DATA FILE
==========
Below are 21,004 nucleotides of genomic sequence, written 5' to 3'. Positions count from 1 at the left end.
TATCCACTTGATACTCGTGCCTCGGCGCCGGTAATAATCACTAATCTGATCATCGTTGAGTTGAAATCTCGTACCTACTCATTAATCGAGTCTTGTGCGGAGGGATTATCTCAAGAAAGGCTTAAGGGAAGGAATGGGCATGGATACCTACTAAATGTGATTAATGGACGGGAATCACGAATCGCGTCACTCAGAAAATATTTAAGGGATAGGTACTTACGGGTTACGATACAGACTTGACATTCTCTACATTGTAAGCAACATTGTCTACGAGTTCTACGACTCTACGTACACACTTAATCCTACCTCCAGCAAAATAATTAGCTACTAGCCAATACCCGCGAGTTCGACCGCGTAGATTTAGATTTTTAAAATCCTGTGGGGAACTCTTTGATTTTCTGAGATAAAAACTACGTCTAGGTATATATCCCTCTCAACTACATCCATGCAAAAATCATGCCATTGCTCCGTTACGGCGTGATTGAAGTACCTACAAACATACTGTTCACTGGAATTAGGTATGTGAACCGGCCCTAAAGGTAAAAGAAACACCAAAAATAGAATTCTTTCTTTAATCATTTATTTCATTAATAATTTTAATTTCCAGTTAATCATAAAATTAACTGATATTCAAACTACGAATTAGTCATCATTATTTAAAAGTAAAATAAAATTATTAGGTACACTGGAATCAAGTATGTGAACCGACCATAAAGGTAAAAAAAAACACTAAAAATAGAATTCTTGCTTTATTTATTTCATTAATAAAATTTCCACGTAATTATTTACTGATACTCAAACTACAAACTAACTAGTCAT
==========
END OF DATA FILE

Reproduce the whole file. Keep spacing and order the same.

Below are 21,004 nucleotides of genomic sequence, written 5' to 3'. Positions count from 1 at the left end.
TATCCACTTGATACTCGTGCCTCGGCGCCGGTAATAATCACTAATCTGATCATCGTTGAGTTGAAATCTCGTACCTACTCATTAATCGAGTCTTGTGCGGAGGGATTATCTCAAGAAAGGCTTAAGGGAAGGAATGGGCATGGATACCTACTAAATGTGATTAATGGACGGGAATCACGAATCGCGTCACTCAGAAAATATTTAAGGGATAGGTACTTACGGGTTACGATACAGACTTGACATTCTCTACATTGTAAGCAACATTGTCTACGAGTTCTACGACTCTACGTACACACTTAATCCTACCTCCAGCAAAATAATTAGCTACTAGCCAATACCCGCGAGTTCGACCGCGTAGATTTAGATTTTTAAAATCCTGTGGGGAACTCTTTGATTTTCTGAGATAAAAACTACGTCTAGGTATATATCCCTCTCAACTACATCCATGCAAAAATCATGCCATTGCTCCGTTACGGCGTGATTGAAGTACCTACAAACATACTGTTCACTGGAATTAGGTATGTGAACCGGCCCTAAAGGTAAAAGAAACACCAAAAATAGAATTCTTTCTTTAATCATTTATTTCATTAATAATTTTAATTTCCAGTTAATCATAAAATTAACTGATATTCAAACTACGAATTAGTCATCATTATTTAAAAGTAAAATAAAATTATTAGGTACACTGGAATCAAGTATGTGAACCGACCATAAAGGTAAAAAAAAACACTAAAAATAGAATTCTTGCTTTATTTATTTCATTAATAAAATTTCCACGTAATTATTTACTGATACTCAAACTACAAACTAACTAGTCAT